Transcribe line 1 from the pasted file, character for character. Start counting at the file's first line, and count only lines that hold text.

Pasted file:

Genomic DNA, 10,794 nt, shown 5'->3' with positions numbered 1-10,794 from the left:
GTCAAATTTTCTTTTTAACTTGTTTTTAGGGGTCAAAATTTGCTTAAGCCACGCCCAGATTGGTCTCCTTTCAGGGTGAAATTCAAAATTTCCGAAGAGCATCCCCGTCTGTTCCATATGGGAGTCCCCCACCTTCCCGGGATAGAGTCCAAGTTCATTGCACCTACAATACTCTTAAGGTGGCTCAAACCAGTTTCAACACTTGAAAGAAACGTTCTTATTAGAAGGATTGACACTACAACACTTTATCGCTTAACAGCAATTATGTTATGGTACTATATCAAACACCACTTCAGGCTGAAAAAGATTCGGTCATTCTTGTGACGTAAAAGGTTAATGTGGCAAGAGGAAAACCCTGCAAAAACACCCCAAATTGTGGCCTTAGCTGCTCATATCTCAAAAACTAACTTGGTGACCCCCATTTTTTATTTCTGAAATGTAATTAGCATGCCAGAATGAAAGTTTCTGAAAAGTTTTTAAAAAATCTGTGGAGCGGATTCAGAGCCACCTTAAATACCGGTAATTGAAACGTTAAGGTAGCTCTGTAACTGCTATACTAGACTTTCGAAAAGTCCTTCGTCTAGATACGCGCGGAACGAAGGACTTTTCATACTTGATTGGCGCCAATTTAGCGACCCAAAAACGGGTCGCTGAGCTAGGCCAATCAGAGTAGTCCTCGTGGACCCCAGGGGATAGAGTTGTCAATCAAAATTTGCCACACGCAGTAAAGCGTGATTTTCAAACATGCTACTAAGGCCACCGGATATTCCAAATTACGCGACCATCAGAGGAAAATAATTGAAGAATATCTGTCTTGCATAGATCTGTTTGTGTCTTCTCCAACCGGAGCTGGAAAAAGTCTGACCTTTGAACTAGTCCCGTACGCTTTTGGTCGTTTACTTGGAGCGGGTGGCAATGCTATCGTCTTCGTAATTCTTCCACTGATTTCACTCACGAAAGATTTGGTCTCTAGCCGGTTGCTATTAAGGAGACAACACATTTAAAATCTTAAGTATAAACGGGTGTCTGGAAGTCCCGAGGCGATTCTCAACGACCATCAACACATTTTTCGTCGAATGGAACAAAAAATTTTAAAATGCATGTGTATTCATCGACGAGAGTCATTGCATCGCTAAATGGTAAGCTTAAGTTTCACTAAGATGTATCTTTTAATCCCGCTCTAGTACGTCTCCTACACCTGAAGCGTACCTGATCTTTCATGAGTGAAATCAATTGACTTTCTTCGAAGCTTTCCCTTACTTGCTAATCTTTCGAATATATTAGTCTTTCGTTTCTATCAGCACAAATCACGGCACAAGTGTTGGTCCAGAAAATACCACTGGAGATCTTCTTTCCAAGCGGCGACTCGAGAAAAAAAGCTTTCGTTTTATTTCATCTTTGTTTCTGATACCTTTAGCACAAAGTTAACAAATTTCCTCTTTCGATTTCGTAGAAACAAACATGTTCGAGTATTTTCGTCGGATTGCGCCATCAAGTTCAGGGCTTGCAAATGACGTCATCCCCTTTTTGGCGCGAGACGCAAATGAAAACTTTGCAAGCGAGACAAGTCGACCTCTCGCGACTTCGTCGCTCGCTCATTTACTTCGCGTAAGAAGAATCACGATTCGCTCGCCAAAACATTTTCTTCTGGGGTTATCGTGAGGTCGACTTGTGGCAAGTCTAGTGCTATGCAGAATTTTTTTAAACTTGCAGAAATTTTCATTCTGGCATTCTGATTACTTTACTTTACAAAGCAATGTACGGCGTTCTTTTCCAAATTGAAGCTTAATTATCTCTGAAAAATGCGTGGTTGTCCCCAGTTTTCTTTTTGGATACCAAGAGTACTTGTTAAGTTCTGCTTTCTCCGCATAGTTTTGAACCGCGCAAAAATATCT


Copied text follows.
Genomic DNA, 10,794 nt, shown 5'->3' with positions numbered 1-10,794 from the left: